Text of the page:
E-mail was 'not racist or sexist'
AN E-MAIL which cost a top TXU Energi manager his £98,000-a-year job in Ipswich was neither sexist or racist, an employment tribunal has been told.The claim was made by colleagues of former national sales manager Bob Clarke who appeared before the hearing in Bury St Edmunds yesterday to defend their boss.
AN E-MAIL which cost a top TXU Energi manager his £98,000-a-year job in Ipswich was neither sexist or racist, an employment tribunal has been told.
The claim was made by colleagues of former national sales manager Bob Clarke who appeared before the hearing in Bury St Edmunds yesterday to defend their boss.
The final day of the hearing went ahead despite no-one from TXU or the administrators now handling the affairs of the financially troubled company turning up.
Tribunal chairman Brian Mitchell said: "It is an extremely unsatisfactory way for the respondents to have conducted themselves in this case".
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Mr Mitchell added: "We were presented with no evidence whatsoever by them to prevent this being proceeded with."
He ruled that the hearing should go ahead as planned.
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Mr Clarke is due to learn today what conclusion the three member tribunal panel has reached on his claims that he was unfairly dismissed and suffered breach of contract.
The e-mail that led to Mr Clarke being dismissed in March last year had been originally sent to him by his son Rikki, a Surrey county cricketer who was playing in South Africa.
It showed two naked woman and carried the headline "Why the Arabs hate us".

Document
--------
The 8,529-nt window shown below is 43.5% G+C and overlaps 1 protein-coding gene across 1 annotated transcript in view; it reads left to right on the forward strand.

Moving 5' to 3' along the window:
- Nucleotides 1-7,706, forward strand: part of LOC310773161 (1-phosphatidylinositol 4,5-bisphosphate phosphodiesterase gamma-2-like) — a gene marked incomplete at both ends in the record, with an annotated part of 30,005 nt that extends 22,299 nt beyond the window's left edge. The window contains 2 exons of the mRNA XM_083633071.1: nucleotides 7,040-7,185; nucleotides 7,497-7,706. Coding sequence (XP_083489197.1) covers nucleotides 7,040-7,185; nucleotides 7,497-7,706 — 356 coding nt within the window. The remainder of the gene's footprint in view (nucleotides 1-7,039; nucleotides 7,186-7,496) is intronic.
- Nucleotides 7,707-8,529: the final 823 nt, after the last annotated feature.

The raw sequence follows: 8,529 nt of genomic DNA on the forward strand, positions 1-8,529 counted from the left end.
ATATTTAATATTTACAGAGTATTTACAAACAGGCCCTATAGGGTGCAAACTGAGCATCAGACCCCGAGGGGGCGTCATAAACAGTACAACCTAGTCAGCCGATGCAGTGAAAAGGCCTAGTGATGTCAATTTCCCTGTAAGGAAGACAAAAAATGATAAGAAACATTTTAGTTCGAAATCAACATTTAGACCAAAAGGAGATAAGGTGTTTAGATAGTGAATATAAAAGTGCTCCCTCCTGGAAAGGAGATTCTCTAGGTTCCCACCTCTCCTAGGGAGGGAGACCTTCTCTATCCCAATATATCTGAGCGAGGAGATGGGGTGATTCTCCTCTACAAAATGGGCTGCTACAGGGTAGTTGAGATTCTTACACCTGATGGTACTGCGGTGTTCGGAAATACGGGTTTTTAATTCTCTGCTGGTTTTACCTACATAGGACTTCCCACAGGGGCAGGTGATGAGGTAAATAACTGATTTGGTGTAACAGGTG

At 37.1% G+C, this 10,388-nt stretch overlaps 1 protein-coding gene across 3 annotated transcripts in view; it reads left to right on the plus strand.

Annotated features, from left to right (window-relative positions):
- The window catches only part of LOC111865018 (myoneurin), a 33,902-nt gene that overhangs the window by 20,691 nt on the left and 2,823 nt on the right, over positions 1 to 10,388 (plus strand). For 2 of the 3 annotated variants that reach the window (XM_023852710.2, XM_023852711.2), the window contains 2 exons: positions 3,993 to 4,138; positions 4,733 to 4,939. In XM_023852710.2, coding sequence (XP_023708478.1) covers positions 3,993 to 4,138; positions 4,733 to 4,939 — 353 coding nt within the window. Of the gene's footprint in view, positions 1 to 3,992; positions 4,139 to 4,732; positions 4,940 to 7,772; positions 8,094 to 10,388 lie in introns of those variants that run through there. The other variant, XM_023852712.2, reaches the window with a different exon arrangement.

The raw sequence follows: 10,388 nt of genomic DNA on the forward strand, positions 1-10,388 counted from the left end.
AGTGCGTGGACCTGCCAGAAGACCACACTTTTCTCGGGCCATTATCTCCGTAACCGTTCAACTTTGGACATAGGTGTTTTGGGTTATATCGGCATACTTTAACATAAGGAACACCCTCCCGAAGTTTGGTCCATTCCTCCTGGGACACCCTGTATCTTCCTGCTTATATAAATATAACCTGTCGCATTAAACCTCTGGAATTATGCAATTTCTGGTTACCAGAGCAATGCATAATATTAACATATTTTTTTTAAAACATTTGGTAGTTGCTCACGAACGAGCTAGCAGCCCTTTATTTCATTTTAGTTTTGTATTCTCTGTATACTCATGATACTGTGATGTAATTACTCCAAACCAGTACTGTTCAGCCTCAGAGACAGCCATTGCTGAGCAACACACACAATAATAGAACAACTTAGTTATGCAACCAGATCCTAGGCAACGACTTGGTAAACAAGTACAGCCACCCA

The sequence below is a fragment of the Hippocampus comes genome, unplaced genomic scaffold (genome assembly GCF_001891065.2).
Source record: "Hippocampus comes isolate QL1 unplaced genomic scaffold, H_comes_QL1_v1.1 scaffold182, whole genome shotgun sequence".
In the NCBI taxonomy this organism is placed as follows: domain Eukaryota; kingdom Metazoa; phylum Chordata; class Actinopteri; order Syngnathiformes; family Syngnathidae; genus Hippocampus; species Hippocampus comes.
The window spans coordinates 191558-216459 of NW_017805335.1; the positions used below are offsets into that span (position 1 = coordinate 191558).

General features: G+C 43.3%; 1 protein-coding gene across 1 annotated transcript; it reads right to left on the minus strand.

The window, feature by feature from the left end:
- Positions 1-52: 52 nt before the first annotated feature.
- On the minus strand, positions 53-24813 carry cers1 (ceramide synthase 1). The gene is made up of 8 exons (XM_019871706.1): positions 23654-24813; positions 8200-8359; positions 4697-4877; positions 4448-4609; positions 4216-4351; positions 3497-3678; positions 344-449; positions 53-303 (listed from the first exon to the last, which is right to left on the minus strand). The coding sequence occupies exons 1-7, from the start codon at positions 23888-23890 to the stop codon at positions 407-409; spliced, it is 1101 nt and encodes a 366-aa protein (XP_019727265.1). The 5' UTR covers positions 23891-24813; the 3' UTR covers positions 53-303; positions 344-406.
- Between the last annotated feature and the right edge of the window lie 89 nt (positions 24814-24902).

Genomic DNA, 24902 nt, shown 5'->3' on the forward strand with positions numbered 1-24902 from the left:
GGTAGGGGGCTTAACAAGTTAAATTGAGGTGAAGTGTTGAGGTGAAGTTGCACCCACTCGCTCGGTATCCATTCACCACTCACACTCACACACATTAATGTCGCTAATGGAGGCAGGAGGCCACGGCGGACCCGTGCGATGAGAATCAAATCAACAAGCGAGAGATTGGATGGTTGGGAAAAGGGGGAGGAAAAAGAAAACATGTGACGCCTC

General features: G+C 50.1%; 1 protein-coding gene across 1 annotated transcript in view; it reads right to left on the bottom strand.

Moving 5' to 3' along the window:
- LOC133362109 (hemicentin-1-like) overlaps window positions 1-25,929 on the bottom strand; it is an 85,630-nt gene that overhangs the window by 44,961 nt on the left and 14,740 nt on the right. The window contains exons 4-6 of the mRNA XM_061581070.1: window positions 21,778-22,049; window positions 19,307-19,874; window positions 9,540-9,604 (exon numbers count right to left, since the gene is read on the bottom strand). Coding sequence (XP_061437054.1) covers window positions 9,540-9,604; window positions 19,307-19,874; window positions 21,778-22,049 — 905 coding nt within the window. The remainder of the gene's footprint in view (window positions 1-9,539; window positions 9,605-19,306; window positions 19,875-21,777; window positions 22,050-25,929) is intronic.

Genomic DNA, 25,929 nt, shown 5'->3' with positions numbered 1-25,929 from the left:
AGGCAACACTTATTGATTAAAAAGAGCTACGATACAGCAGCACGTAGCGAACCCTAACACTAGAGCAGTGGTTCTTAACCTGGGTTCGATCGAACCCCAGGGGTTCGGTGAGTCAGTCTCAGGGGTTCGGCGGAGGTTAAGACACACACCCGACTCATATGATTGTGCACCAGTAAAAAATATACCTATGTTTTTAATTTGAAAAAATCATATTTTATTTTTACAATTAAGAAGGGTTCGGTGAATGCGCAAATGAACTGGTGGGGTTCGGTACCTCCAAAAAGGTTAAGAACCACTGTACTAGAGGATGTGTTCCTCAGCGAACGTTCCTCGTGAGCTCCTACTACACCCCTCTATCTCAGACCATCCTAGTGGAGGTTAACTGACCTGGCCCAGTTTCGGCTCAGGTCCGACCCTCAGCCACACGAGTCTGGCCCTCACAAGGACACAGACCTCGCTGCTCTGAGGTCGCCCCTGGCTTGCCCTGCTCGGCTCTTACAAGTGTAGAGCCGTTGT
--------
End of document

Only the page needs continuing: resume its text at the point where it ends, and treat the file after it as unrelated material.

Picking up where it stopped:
Mr Clarke, 42, who now lives in Magor, Gwent, passed it on to six work colleagues, one of whom reported it to managers as being in breach of company rules on sexist or racial material.
When the tribunal opened in October, Mr Clarke flatly denied he was either sexist or racist and insisted that the contents of the e-mail had only ever been intended as a joke.
Fellow TXU Direct Sales worker Jason Wilks said that he had not considered it to be offensive within the "laddish culture" that had existed at the company's sales office in Ipswich.
Mr Wilks admitted that he too had sent "jokey" e-mails to other workers but never intended any offence. He said: "It is a social interaction".
He also cast doubt on TXU's claims at the opening of the case in October that it had been made very clear to staff what the policy was on the contents of e-mails.
Another colleague, James Dyer, denied that the contents of the e-mail sent by Mr Clarke was intentionally offensive.
He said: "As long as it's not pornographic I don't see any problem"
Barrister Wayne Beglan, for Mr Clarke, said it appeared that TXU had failed to properly follow its own disciplinary procedures and that the one-off complaint involving Mr Clarke had not been fully investigated.